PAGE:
After candlelit Vigil, Recognition Day celebrates history, future with CLSC Class of 2018 graduation

CLSC alumni process along the brick walk during the CLSC Recognition Ceremony on Wednesday, Aug. 3, 2016, near the Amphitheater. Photo by: Mike Clark

On a warm Sunday night, flickers of candlelight punctuated the Hall of Philosophy’s storied columns.

The ambience was one of joy and reflection as the Chautauqua Literary and Scientific Circle Vigil Ceremony recognized the graduating Class of 2018.

Among the graduates — all draped in white with faces illuminated by twinkling ames — was Liz Propst.

This is only Propst’s second visit to Chautauqua. Last year, she witnessed Recognition Day, asked a friendly stranger about the celebration and spent the winter reading CLSC books.

On this Recognition Day, Propst will be one of the graduates in white and donning a class stole.

The celebration begins with the Alumni Association of the CLSC’s banner parade at 9 a.m. Wednesday, Aug 8. Separately, the Class of 2018 will make its way to the Hall of Philosophy from the Hall of Christ.

During the ceremony, a key etched with the inscription “read” will open the golden gates, and graduates will receive diplomas.

After the graduation ceremony, the newly initiated Class of 2018 will join the other alumni for the march to the Amphitheater for the presentation of the class banner.

There are 128 graduates this year, the 137th in CLSC’s 140-year history, and an additional 161 readers are graduating from various levels in the Guild of Seven Seals.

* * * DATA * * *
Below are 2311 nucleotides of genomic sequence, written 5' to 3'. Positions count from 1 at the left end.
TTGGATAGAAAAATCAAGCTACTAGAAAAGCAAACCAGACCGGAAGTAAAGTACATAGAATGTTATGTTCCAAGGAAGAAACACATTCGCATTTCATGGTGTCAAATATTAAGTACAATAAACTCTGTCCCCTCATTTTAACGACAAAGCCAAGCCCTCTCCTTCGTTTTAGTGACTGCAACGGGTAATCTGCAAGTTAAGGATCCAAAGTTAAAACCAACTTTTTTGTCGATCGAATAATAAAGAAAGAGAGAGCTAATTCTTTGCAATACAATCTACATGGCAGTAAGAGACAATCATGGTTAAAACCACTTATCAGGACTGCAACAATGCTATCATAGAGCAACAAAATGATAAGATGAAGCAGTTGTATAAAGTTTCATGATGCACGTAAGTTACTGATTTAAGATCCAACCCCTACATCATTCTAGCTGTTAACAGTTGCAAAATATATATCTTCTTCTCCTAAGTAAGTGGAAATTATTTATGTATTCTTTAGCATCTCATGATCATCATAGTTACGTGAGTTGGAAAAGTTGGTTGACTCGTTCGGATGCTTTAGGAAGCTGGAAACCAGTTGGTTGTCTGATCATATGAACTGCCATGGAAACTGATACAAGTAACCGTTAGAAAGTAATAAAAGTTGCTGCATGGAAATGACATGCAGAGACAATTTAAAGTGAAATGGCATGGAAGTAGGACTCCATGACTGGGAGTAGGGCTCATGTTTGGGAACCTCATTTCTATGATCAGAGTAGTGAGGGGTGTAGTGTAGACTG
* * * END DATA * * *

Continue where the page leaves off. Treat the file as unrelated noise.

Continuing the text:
“The Recognition Day Ceremony follows 140 years of tradition that has been established by the Chautauqua Literary and Scientific Circle, celebrating the pursuit of lifelong learning and a love of literature,” said Stephine Hunt, CLSC Veranda Manager.

In the spirit Hunt describes, the CLSC Class of 2018 motto is “Gateways to Open Minds,” and the class symbol is an archway of books.

The class flower, clematis, is a climbing plant sometimes referred to as “traveler’s joy.” As graduating member Jo Ann Wolfe wrote, clematis “reminds us how reading can open our minds at any time as we scramble through the printed pages of book, bringing us joy.”

Atom Atkinson, director of literary arts, said honoring this tradition also works to keep the “historic roots” of the CLSC alive.

“Even though today its function has changed (from being a correspondence course) and it’s much more about celebrating a lifetime of reading, whether someone is currently a student or not, it is more than just fun to honor people for committing themselves to that lifetime of reading,” Atkinson said. “But it is fun.”

As Recognition Day continues, there will be a luncheon for the Class of 2018 and a gala dinner for CLSC alumni.

But before today’s festivities of food, family, friends and celebration for the books read and pages yet to be turned was a quieter occasion: the vigil.

“Both ceremonies are steeped in tradition, and yet unique to each class, making the experience one of refreshing beauty,” Hunt said.

The vigil began with a march from the Literary Arts Center at Alumni Hall to the Hall of Philosophy. Musicians played, candles winked, and onlookers lit the path with ashlights and phones.